Australia’s Crown Resorts is facing yet another legal battle after a local law firm launched a new shareholder class action accusing the company of misleading or deceptive conduct.
According to a report by The Sydney Morning Herald, renowned Australian-based law firm Maurice Blackburn lodged a claim with the Victorian Supreme Court on Friday in which it alleges shareholders have been duped and harmed by Crown’s actions spanning a period of almost six years from December 2014 to October 2020.
The claim specifically alleges Crown misled shareholders by telling them it had robust anti-money laundering systems in place – an assertion largely debunked during a recent NSW Independent Liquor and Gaming Authority inquiry into Crown’s suitability to hold a NSW state casino license. The SMH said the class action will take the unusual step of asking the court to demand Crown buys back shares from shareholders involved in the lawsuit.
The class action, which points to recent declines in share price, is the second against Crown currently being undertaken by Maurice Blackburn, with the first relating to an earlier AU$1.3 billion share price fall following the arrest of 19 Crown Resorts employees in mainland China for illegally promoting gambling in October 2016.
“It appears Crown’s systems left the company potentially exposed to criminal activity happening on its premises and through its bank accounts,” said Maurice Blackburn class actions principal Miranda Nagy. “We believe these governance failures have caused real loss to shareholders.”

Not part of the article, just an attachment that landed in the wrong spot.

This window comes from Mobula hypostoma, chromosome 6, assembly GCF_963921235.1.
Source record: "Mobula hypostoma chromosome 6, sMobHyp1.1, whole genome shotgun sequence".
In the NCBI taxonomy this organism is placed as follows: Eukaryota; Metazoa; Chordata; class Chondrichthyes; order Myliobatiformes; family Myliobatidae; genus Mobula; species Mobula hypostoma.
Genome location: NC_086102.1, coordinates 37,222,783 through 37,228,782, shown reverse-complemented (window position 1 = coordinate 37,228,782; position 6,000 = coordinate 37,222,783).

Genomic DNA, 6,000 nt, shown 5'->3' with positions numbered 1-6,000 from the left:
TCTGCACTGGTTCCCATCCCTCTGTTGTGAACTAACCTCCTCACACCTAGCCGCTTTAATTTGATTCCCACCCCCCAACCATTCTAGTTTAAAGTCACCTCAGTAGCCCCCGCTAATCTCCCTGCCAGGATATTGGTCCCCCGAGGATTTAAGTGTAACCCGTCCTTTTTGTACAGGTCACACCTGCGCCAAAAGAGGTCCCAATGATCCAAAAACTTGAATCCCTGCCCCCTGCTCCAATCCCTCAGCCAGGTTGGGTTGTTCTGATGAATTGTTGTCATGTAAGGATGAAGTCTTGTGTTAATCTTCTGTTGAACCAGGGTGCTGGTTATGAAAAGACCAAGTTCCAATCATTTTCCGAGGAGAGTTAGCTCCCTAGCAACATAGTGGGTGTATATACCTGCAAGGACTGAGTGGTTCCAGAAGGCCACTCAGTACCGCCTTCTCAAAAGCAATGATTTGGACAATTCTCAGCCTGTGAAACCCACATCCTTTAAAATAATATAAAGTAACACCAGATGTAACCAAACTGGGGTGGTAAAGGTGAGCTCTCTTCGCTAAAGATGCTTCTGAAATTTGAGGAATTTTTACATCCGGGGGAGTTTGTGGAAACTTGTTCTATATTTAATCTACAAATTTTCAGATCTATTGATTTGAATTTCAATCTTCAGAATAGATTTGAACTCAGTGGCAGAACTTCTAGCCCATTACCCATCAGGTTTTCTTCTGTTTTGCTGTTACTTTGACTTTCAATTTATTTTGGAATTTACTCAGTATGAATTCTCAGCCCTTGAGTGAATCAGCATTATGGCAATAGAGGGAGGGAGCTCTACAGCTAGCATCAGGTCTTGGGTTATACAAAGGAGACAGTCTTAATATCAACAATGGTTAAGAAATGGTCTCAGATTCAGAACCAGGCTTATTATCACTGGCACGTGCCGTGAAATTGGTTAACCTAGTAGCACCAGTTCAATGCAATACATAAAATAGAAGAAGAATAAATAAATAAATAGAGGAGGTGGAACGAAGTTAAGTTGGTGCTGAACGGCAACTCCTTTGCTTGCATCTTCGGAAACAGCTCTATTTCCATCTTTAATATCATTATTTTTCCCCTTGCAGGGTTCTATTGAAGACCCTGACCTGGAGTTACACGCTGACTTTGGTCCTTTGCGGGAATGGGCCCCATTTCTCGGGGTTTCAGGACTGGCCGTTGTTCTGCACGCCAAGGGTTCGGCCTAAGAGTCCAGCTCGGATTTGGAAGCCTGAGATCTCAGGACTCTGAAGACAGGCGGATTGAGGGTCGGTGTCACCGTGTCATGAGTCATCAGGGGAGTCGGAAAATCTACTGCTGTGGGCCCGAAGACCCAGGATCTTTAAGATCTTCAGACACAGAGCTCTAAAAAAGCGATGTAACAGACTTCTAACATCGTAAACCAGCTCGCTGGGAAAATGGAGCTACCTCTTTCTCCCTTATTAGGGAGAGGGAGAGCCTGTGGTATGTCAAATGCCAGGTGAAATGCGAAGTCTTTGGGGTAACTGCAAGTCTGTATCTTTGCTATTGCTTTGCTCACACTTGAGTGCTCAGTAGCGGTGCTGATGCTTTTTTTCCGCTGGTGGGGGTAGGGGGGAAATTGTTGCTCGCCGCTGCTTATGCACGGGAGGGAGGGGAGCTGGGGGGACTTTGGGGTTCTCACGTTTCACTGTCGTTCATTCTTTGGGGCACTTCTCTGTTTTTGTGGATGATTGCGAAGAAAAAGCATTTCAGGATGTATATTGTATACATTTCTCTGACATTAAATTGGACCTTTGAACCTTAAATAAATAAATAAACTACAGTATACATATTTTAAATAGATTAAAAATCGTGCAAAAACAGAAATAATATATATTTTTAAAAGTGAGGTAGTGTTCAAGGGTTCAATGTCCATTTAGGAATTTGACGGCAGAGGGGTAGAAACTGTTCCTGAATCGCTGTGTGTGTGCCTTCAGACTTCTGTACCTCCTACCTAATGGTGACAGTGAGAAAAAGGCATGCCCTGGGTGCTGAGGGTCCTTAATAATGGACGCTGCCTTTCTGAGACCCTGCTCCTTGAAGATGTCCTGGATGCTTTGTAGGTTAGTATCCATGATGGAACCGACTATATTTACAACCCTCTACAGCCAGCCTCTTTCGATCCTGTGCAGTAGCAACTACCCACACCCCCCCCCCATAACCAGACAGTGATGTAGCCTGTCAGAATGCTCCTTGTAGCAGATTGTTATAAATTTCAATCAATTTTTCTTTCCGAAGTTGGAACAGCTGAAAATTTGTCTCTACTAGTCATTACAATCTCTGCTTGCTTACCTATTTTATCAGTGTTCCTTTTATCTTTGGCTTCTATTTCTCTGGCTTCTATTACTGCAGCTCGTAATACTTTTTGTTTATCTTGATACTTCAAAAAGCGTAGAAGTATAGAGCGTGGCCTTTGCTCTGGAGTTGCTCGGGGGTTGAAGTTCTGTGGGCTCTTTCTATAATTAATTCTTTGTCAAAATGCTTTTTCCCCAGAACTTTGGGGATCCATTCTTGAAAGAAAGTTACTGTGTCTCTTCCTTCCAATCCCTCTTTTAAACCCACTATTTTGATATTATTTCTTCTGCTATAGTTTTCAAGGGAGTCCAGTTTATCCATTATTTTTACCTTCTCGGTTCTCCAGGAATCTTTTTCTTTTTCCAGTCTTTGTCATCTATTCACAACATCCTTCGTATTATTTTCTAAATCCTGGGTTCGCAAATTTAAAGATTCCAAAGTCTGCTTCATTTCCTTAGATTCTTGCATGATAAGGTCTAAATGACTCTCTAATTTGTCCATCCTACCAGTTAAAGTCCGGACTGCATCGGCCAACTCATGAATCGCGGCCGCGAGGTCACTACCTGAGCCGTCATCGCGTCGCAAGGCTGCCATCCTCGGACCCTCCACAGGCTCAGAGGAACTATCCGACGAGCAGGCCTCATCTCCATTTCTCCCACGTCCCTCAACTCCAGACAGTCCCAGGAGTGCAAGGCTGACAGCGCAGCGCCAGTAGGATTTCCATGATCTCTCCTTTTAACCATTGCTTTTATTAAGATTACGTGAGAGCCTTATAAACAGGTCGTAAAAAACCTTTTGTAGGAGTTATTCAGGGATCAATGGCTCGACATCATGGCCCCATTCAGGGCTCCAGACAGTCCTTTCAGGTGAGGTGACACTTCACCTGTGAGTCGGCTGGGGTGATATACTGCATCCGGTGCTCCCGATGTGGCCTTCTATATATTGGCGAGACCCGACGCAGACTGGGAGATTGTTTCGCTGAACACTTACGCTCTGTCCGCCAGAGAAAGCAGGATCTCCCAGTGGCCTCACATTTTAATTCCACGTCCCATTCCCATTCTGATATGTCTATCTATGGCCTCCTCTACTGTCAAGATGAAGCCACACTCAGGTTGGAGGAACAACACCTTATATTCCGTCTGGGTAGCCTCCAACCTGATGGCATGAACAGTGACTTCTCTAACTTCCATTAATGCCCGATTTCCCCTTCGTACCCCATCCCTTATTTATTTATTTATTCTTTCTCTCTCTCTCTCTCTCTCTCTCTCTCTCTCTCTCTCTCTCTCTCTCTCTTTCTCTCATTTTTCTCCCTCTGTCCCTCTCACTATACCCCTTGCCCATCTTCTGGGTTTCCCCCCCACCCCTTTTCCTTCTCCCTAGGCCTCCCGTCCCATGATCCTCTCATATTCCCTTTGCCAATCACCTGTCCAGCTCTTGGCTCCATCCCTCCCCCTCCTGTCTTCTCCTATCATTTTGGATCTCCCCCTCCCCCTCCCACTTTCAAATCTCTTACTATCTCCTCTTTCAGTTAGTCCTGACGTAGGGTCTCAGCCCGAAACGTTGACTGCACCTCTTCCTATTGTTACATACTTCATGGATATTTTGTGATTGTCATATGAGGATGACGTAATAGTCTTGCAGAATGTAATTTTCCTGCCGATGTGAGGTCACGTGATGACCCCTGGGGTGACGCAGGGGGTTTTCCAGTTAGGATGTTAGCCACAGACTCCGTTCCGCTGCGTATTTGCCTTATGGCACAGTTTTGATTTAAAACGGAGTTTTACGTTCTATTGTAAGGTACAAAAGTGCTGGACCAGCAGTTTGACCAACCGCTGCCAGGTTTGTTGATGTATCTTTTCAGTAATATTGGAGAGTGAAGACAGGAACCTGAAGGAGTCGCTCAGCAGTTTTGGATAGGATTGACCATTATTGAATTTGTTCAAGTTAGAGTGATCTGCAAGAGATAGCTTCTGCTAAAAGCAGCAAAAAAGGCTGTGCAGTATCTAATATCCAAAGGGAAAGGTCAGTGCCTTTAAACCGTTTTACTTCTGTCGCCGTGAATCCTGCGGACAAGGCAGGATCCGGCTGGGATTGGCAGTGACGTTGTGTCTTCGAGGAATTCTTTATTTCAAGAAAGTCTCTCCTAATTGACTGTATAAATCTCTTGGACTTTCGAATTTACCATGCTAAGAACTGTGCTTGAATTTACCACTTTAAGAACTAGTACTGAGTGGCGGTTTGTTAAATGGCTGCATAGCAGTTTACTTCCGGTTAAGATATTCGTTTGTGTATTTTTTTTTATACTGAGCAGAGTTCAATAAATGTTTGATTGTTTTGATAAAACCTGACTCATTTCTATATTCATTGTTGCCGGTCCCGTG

The class action comes as yet another blow to Crown Resorts, which was due to open its AU$2.2 billion (US$1.6 billion) Crown Sydney this week but has been forced to put those plans on hold at the request of the NSW regulator.
Following the damning findings of the recent inquiry, the Victorian Commission for Gambling and Liquor Regulation – whose regulatory coverage includes Crown Melbourne – has issued a notice to show cause why it should not be disciplined for alleged failures of its internal junket controls, while AUSTRAC, the financial crimes arm of the Australian government, has launched a formal enforcement investigation into potential infringements of the country’s anti-money laundering laws.
For its part, Crown has permanently ceased all junket activity at its casinos, farewelled two directors and appointed a new Chief Compliance and Financial Crimes Officer to help overhaul its internal compliance procedures. It has also terminated controversial shareholder agreements with its largest shareholder, James Packer.